Americans say New Year’s Resolutions will be harder to keep in 2022 | The Numbers Racket

In addition to being harder to keep up with, 36 percent of Americans said that their 2022 resolutions were influenced by the COVID-19 pandemic

By: - January 3, 2022 6:30 am

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Whether it’s improving your health, spending more time with family or paying off a debt, New Year’s Resolutions are a great way to set new goals for yourself and make continued progress.

However, a majority of Americans believe it will be harder to keep those resolutions in 2022 than in previous years. And they aren’t optimistic about meeting their goals, according to a December 2021 study. 

The study, conducted by WalletHub, a personal finance website, found that 59 percent of Americans think New Year’s resolutions will be harder to keep in 2022 than 2021.

In addition to being harder to keep up with, 36 percent of Americans said that their 2022 resolutions were influenced by the COVID-19 pandemic. 

Seven in 10 people surveyed admitted that they’ve cheated on previous New Year’s Resolutions. 

To that end, only 42 percent of Americans expect to keep their resolutions for a full year! 

According to WalletHub, the top resolution for 2022 is to “save more,” which is shared by nearly a third of Americans. Additionally, six in 10 Americans plan to learn more about personal finance in 2022. 

The top five types New Year’s resolutions people are likely to make in 2022 is: 

  • Health, 57 percent
  • Financial, 36 percent
  • Relationships, 25 percent
  • Habitual, 22 percent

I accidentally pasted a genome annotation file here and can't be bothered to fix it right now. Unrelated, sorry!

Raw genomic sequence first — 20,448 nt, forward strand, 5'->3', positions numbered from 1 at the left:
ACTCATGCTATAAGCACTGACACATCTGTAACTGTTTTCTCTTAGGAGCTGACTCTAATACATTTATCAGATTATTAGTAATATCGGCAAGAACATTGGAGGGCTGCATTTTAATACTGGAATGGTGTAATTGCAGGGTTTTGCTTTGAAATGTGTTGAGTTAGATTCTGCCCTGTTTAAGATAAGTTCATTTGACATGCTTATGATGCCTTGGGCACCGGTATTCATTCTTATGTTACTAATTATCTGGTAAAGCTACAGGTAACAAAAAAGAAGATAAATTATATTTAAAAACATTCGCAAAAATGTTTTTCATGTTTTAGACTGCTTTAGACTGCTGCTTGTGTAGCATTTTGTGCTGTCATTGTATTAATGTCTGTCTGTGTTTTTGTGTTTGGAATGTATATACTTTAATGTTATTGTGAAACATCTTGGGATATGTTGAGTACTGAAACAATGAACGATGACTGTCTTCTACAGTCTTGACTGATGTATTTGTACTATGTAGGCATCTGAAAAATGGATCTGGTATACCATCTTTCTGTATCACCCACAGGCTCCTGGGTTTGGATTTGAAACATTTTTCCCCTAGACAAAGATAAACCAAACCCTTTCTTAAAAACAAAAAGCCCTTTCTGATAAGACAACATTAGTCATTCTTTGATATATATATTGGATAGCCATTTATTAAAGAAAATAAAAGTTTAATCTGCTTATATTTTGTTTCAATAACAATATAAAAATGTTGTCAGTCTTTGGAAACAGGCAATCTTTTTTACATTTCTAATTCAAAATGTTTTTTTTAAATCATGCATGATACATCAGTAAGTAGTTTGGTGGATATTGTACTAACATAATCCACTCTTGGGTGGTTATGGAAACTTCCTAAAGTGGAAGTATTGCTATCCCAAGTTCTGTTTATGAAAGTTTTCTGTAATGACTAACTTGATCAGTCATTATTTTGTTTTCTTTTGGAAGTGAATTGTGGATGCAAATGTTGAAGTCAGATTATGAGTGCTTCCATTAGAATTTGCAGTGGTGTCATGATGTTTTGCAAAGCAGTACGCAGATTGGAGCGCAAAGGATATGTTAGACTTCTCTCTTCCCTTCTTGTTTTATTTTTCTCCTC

• Educational, 19 percent

The five types of resolutions people are least likely to keep are: 

  • Habitual resolutions, 32 percent
  • Health, 30 percent
  • Educational, 29 percent
  • Financial, 22 percent
  • Relationship, 21 percent

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Cassie Miller
Cassie Miller

A native Pennsylvanian, Cassie Miller worked for various publications across the Midstate before joining the team at the Pennsylvania Capital-Star. In her previous roles, she has covered everything from local sports to the financial services industry. Miller has an extensive background in magazine writing, editing and design. She is a graduate of Penn State University where she served as the campus newspaper’s photo editor. She is currently pursuing her master’s degree in professional journalism at the University of Nebraska-Lincoln. In addition to her role at the Capital-Star, Miller enjoys working on her independent zines, Dead Air and Infrared. Follow her on Twitter: @Wordsby_CassieM.

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